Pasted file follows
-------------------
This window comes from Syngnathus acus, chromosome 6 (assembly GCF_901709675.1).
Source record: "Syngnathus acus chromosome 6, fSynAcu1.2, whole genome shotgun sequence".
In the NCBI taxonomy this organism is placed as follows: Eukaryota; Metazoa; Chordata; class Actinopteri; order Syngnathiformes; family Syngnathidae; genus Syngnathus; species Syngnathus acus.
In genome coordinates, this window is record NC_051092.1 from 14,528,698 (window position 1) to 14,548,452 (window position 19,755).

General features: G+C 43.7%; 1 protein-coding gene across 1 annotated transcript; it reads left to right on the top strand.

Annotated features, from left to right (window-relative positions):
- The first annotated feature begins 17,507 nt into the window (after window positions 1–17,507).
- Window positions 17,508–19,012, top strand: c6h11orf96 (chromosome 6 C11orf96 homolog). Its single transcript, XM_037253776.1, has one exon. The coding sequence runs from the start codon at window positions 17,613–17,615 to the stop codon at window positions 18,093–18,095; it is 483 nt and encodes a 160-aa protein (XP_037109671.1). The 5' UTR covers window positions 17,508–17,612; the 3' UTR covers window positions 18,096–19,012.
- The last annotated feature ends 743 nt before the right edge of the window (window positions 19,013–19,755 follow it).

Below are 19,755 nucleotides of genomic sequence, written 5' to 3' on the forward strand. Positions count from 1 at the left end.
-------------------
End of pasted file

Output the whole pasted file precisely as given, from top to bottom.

This window comes from Syngnathus acus, chromosome 6 (assembly GCF_901709675.1).
Source record: "Syngnathus acus chromosome 6, fSynAcu1.2, whole genome shotgun sequence".
In the NCBI taxonomy this organism is placed as follows: Eukaryota; Metazoa; Chordata; class Actinopteri; order Syngnathiformes; family Syngnathidae; genus Syngnathus; species Syngnathus acus.
In genome coordinates, this window is record NC_051092.1 from 14,528,698 (window position 1) to 14,548,452 (window position 19,755).

General features: G+C 43.7%; 1 protein-coding gene across 1 annotated transcript; it reads left to right on the top strand.

Annotated features, from left to right (window-relative positions):
- The first annotated feature begins 17,507 nt into the window (after window positions 1–17,507).
- Window positions 17,508–19,012, top strand: c6h11orf96 (chromosome 6 C11orf96 homolog). Its single transcript, XM_037253776.1, has one exon. The coding sequence runs from the start codon at window positions 17,613–17,615 to the stop codon at window positions 18,093–18,095; it is 483 nt and encodes a 160-aa protein (XP_037109671.1). The 5' UTR covers window positions 17,508–17,612; the 3' UTR covers window positions 18,096–19,012.
- The last annotated feature ends 743 nt before the right edge of the window (window positions 19,013–19,755 follow it).

Below are 19,755 nucleotides of genomic sequence, written 5' to 3' on the forward strand. Positions count from 1 at the left end.